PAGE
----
For every 1000 cubic feet of methane burned, be it in a power plant, water heater, furnace, stove or even when the wells are flared, that 1000 cf will produce 12 GALLONS of water.
  If we take a look at the most productive well in PA, the King 2H in Susquehanna Co. it produced 3.9 billion cubic feet of gas as of 12/31/11.  According to, the King well required 10 million gallons of water to frac. When all this gas was burned, it returned some 46.8 million gallons of water to the hydrological cycle.
   The operator of that well recently estimated it's ultimate production to be some 20 billion cubic feet. When this well is finally exhausted, the gas produced will have ADDED 240 million gallons of water to the atmosphere, that's 24 times the amount of water removed from the Susquehanna  watershed used to extract the gas.
  What these wells require in water to be fraced is a fraction of the amount of water that the combustion of the gas they produce will ultimately add to our water cycle.

I'm no math major but according to what I found your math is off a bit.  Of course some of it depends on air pressure and temperature but it appears that one Mcf (thousand cubic feet) of gas gives off something closer to 2.5 gallons of water during combustion. 

Jim, my figures may be off, it's been some time since HS Chemistry class :)
 I arrived at my numbers via the following-
 Combustion of methane-
 CH4 +2 O2--> CO2 + 2 H20
 Thus one mole of CH4 at STP occupies 22.4 liters (ideal gas law), producing 2 moles of H2O.
 1000 cubic feet =28,316.8 liters/22.4= 1264 moles.
 1264 moles x 2= 2528 moles of H2O
 2528 moles of H20 @ 18g/mole=45,504g of H2O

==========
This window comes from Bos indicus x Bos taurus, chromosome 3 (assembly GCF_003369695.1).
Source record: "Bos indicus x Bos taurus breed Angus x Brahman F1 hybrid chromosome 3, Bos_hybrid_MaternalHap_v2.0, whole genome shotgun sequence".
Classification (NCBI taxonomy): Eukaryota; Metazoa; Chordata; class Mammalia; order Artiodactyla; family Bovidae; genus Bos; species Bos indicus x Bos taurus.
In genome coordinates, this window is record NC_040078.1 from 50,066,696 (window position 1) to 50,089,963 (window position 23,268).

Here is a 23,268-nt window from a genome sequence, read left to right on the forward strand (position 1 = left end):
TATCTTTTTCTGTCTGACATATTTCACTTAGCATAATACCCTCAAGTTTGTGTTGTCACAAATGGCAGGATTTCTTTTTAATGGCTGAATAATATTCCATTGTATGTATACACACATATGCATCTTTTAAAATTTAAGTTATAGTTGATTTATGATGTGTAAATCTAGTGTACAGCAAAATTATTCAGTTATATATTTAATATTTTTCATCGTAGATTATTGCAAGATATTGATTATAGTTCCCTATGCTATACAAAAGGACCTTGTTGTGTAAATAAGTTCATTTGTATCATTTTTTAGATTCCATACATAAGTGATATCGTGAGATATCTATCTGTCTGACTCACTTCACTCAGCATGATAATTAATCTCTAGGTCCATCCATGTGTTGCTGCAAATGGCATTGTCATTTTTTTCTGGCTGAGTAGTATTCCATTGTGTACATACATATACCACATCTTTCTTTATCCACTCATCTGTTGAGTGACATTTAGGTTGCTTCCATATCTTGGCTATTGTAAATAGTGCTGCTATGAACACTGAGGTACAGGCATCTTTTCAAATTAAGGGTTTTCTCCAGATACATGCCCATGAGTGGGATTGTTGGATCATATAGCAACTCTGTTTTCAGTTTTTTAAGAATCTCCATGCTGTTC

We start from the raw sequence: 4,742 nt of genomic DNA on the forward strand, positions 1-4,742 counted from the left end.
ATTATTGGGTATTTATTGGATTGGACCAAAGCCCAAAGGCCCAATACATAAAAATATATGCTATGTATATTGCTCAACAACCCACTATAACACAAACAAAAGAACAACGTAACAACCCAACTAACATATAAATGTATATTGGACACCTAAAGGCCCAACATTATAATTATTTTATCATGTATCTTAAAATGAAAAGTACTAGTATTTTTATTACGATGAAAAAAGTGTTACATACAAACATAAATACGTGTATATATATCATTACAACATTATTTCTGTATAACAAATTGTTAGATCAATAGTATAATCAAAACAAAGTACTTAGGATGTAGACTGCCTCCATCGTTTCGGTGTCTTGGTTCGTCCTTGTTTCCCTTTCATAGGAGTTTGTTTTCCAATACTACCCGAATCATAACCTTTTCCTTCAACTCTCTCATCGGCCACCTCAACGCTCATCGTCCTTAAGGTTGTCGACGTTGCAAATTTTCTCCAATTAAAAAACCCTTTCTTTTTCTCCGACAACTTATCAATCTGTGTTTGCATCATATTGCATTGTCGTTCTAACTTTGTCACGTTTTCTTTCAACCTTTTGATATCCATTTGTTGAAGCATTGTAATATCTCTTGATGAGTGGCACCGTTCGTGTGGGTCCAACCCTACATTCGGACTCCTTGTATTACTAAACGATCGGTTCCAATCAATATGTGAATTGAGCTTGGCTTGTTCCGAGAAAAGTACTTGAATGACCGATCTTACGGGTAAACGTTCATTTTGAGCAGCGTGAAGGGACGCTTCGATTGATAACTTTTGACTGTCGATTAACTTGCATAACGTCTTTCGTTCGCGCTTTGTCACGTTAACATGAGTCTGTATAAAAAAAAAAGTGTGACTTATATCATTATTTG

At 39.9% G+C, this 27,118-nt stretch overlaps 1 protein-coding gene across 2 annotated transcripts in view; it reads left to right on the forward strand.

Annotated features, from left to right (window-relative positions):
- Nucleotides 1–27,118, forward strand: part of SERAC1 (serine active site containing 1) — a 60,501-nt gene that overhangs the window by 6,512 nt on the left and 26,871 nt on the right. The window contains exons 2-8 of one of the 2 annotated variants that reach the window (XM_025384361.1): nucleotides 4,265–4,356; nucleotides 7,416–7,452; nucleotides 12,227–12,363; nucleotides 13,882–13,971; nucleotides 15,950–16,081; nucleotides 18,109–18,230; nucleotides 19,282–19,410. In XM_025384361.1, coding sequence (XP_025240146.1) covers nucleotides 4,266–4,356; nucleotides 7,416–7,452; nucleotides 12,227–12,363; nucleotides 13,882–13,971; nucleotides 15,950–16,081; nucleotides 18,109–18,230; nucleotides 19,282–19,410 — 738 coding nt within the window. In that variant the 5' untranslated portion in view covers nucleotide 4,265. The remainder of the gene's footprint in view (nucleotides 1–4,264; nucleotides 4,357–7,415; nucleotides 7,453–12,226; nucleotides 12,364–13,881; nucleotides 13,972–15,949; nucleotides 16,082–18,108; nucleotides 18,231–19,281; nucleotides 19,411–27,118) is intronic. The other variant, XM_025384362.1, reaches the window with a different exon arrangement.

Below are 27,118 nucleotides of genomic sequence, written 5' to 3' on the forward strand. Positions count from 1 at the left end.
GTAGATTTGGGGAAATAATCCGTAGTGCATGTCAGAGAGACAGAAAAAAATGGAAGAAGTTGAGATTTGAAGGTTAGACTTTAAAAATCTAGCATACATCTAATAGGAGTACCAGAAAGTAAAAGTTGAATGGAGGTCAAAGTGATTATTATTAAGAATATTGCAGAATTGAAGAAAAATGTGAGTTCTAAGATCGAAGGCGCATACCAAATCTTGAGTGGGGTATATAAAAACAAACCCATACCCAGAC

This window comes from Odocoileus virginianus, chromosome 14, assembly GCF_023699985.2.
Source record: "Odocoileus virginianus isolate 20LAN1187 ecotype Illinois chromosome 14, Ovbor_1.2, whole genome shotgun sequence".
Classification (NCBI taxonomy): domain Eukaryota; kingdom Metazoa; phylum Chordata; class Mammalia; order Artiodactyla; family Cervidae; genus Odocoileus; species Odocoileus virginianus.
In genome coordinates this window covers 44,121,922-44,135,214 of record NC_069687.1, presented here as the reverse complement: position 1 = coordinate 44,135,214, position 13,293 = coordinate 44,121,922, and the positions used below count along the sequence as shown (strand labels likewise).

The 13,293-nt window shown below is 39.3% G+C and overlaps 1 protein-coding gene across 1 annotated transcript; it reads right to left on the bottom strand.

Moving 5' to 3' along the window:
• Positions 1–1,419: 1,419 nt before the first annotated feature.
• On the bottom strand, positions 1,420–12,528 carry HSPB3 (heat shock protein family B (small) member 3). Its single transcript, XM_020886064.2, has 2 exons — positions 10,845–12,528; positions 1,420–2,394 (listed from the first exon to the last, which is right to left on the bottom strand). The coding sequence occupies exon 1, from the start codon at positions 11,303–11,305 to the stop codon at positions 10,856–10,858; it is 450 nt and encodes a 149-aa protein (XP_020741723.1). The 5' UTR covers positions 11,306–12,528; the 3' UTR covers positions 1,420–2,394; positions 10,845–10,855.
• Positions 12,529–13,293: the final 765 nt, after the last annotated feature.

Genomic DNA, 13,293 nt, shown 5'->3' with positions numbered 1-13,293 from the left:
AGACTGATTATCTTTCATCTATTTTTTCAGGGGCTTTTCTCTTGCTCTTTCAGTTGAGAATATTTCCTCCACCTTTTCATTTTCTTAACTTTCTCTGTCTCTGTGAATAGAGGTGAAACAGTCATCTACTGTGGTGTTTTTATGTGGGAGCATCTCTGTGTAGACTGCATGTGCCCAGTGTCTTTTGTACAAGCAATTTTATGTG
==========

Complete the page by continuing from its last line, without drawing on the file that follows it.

45,504g/454 (g/lb)=100.22 lbs H20
 100 lbs H20/ 8.36 (lb/gal)=11.96 gallons.

If you happen to see any errors in my math or the chemistry itself, feel free to point them out. Like I said, it's been a loooong time since chemistry class!


I'm impressed by all the math. And by the idea - which makes sense- that the water is recaptured when the gas is burned. 

But that sets me wondering if it matters where the gas ends up - if it's piped to the coast and shipped to China, do they get our water?

Not sure that matters - there's more on that one that sets me wondering: like how it helps our energy independence if we ship our gas to china, and why it would be considered "public domain" to build the pipelines, if the profits go to the gas companies. But those are different questions. So thanks for the info about the water produced. 

   re: who gets 'our' water when the gas is burned? As you've noted it would depend upon where the gas was burned. Considering that water vapor is a byproduct of the combustion of ANY hydrocarbon, as well as the fact that weather, at least in the US, tends to move west to east, here in PA we are seeing the water produced via the burning of hydrocarbons in the states to our east. Water from the gas burned here will probably actually end up falling as rain over the Atlantic!
  As far as exports go, I have my doubts regarding the financial viability of exporting Marcellus gas to China, or anywhere else for that matter.  Certainly in the short term, more money can be made selling our gas on the world LNG market than can be realized selling it domestically.
  The advent of shale drilling however, has basically turned the tables on energy production. Some countries, like China and India, that lacked conventional reserves have in fact VAST shale resources that may very well be worthwhile for themselves to exploit.
  I'm thinking that the co's looking at spending enormous sums of capital on LNG export terminals, will see their investments sitting idle, much as their  domestic LNG import terminals do now, thanks solely to the advent of the shales.
  See what China is looking at here-
  To get an idea of just what a 'game changer' the 'shale revolution' is, try this essay-


© 2021   Created by Keith Mauck (Site Publisher).   Powered by

Badges  |  Report an Issue  |  Terms of Service